What is an Agile Coach and Why do you need one?
What is an Agile Coach?
An Agile Coach helps organizations, teams, and individuals adopt agile practices and methods while embedding agile values and mindsets. The goal of an agile coach is to foster more effective, transparent, and cohesive teams, and to enable better outcomes, solutions, and products/services for customers. – 2021 State of Agile Coaching Report
In essence, we help lead leaders and teams towards a more collaborative value focused way of working using the agile mindsets, practices and methods which enable organizations, teams and individuals better adapt to and respond to change.
Why do I need an Agile Coach?
Adopting agile mindsets, practices and methods requires a shift in thinking. You cannot simply “do” agile, you also have to think differently to really understand how agile works. And that is where agile becomes challenging and that’s where Agile Coaches come in. We help organizations, individuals, and teams embrace the culture shift needed to be successful at Agile. The culture shift helps make the Agile practices and methods stick.
What should I look for in an Agile Coach?
There are many different types of Agile Coaches out there, but the Agile Coaches that add value to your transformation efforts will be coaches that have the following traits:
- They build an environment of trust so that innovation and collaboration across leaders and teams can occur.
- They know more than one agile framework (scrum, kanaban, scaled agile, disciplined agile delivery to name a few).
- They listen actively and are curious.
- They are patient. They understand that culture change that sticks takes time.
- They are positive and inspire transformational growth in the individuals and teams they coach.
- They seek to partner with you, your teams and co-design an agile transformation approach that makes sense to your culture and strategic plan.
- They are organized and help layout an agile transformation plan.
- They enable teams to work on problems collaboratively and instill a continuous improvement mindset and culture.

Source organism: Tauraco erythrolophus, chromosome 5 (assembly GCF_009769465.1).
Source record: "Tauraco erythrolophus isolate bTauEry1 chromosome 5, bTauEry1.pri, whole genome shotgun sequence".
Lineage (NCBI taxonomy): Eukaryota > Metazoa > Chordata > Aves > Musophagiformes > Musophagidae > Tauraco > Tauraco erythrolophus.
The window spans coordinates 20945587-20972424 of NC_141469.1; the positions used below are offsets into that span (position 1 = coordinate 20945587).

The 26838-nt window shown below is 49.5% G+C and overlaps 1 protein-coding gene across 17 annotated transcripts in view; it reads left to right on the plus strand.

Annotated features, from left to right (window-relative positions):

- They are not afraid to experiment and try ideas to see what works for the culture and organization.
- They can mentor and teach your teams so that learning sticks.
- They may not have all the anwers, but can discover solutions together with you to the problems you face.
- They can inspire and grow the agile coaching talent across the organization and teams.
What’s the difference between an Agile Coach and a Scrum Master?
Agile Coaches and Scrum Masters play very important yet different roles in your Agile Transformation. Both the Agile Coach and Scrum Master will help your organization develop and Agile mindset and culture. They both use similar coaching methods to shift mindsets and ways of working. The difference between them lies in their scope.
Agile Coaches are not part of a specific team. They have an independent role and will coach leaders, change agents (such as a scrum master or coach) and several teams. The Agile Coach is framework agnostic – meaning the Agile Coach will have knowledge of multiple agile frameworks and take more of a systems view to formulate a transformation plan for the teams, leaders and/or organization. The Agile Coach will setup the environment for a set of teams from the culture, practices, governance and Application Lifecycle Management and Collaboration tooling (ie: JIRA Align, JIRA, Confluence, TFS). Agile Coaches operate at all levels of the organization: Enterprise, Team of Teams and Team. Agile Coaches contribute to the Lean Agile Center of Excellence and build out a set of Agile Transformation guidelines for leaders, change agents and teams to follow. The career path for an Agile Coach is to start with a set of teams and then progressively move towards leadership coaching at an enterprise level.
Scrum Masters hold a very specific role that is part of the Scrum Team. They are embedded in a team and focus on ensuring the team works in a way that follows the Scrum Framework while ensuring that the team is collaborating and continuously improving. They work with the Agile Coaches to understand and contribute to the guidelines set by the Enterprise Agile Coaches/ Agile PMO/ Lean Agile Center of Excellence. They help the team focus by removing impediments that stop the team from continuously improving and delivering value to the customers. The career path for a Scrum Master is to start with a team and then progressively move towards multi-team coaching. Often Scrum Masters will move towards the Agile Coaching role.
Do I need both roles?
If you are serious about changing your culture to an Agile Culture and you have teams that are wanting to implement the Scrum Framework, yes you do. Both roles will support each other and offer your organization much success in moving to an Agile Culture that can respond to change faster and deliver value to the customer while continuously learning, growing and improving.
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